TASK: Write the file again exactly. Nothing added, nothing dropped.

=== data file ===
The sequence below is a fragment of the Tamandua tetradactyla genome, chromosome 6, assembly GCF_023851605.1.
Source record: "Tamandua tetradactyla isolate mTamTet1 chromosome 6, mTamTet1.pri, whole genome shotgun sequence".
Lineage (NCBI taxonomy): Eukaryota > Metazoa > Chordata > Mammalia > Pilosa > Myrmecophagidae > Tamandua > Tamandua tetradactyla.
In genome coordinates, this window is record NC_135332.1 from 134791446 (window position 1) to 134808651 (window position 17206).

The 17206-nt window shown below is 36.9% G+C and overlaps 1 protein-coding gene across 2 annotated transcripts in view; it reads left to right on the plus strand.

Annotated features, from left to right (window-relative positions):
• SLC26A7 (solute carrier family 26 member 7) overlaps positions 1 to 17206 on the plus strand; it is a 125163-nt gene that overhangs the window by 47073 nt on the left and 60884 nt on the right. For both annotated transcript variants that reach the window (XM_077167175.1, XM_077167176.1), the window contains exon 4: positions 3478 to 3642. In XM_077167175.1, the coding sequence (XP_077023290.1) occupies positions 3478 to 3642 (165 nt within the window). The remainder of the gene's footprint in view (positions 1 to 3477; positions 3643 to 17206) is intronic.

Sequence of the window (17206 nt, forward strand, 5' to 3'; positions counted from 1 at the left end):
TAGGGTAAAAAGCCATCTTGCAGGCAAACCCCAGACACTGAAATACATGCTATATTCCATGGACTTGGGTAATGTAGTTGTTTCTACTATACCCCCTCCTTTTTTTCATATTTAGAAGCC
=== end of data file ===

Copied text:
The sequence below is a fragment of the Tamandua tetradactyla genome, chromosome 6, assembly GCF_023851605.1.
Source record: "Tamandua tetradactyla isolate mTamTet1 chromosome 6, mTamTet1.pri, whole genome shotgun sequence".
Lineage (NCBI taxonomy): Eukaryota > Metazoa > Chordata > Mammalia > Pilosa > Myrmecophagidae > Tamandua > Tamandua tetradactyla.
In genome coordinates, this window is record NC_135332.1 from 134791446 (window position 1) to 134808651 (window position 17206).

The 17206-nt window shown below is 36.9% G+C and overlaps 1 protein-coding gene across 2 annotated transcripts in view; it reads left to right on the plus strand.

Annotated features, from left to right (window-relative positions):
• SLC26A7 (solute carrier family 26 member 7) overlaps positions 1 to 17206 on the plus strand; it is a 125163-nt gene that overhangs the window by 47073 nt on the left and 60884 nt on the right. For both annotated transcript variants that reach the window (XM_077167175.1, XM_077167176.1), the window contains exon 4: positions 3478 to 3642. In XM_077167175.1, the coding sequence (XP_077023290.1) occupies positions 3478 to 3642 (165 nt within the window). The remainder of the gene's footprint in view (positions 1 to 3477; positions 3643 to 17206) is intronic.

Sequence of the window (17206 nt, forward strand, 5' to 3'; positions counted from 1 at the left end):
TAGGGTAAAAAGCCATCTTGCAGGCAAACCCCAGACACTGAAATACATGCTATATTCCATGGACTTGGGTAATGTAGTTGTTTCTACTATACCCCCTCCTTTTTTTCATATTTAGAAGCC